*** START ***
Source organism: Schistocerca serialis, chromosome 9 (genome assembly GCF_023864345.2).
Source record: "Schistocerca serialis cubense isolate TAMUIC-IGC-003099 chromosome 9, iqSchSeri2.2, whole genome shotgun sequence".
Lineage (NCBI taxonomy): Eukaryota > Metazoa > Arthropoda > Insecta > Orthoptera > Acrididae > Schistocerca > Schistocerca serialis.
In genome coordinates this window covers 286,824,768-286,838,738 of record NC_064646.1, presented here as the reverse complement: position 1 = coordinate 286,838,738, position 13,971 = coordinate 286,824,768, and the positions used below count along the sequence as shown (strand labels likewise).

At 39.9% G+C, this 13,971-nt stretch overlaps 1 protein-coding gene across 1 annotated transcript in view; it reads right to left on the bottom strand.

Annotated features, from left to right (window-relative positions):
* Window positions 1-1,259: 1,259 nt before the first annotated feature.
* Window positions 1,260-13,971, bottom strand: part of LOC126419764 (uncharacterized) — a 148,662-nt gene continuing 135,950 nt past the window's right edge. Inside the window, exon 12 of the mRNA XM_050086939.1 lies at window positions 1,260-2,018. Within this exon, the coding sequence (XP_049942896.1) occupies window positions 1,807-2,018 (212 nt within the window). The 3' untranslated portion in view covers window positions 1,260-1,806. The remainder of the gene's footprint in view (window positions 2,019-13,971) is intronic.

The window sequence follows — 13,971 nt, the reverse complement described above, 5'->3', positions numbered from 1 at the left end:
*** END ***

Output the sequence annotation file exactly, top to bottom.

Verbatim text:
Source organism: Schistocerca serialis, chromosome 9 (genome assembly GCF_023864345.2).
Source record: "Schistocerca serialis cubense isolate TAMUIC-IGC-003099 chromosome 9, iqSchSeri2.2, whole genome shotgun sequence".
Lineage (NCBI taxonomy): Eukaryota > Metazoa > Arthropoda > Insecta > Orthoptera > Acrididae > Schistocerca > Schistocerca serialis.
In genome coordinates this window covers 286,824,768-286,838,738 of record NC_064646.1, presented here as the reverse complement: position 1 = coordinate 286,838,738, position 13,971 = coordinate 286,824,768, and the positions used below count along the sequence as shown (strand labels likewise).

At 39.9% G+C, this 13,971-nt stretch overlaps 1 protein-coding gene across 1 annotated transcript in view; it reads right to left on the bottom strand.

Annotated features, from left to right (window-relative positions):
* Window positions 1-1,259: 1,259 nt before the first annotated feature.
* Window positions 1,260-13,971, bottom strand: part of LOC126419764 (uncharacterized) — a 148,662-nt gene continuing 135,950 nt past the window's right edge. Inside the window, exon 12 of the mRNA XM_050086939.1 lies at window positions 1,260-2,018. Within this exon, the coding sequence (XP_049942896.1) occupies window positions 1,807-2,018 (212 nt within the window). The 3' untranslated portion in view covers window positions 1,260-1,806. The remainder of the gene's footprint in view (window positions 2,019-13,971) is intronic.

The window sequence follows — 13,971 nt, the reverse complement described above, 5'->3', positions numbered from 1 at the left end: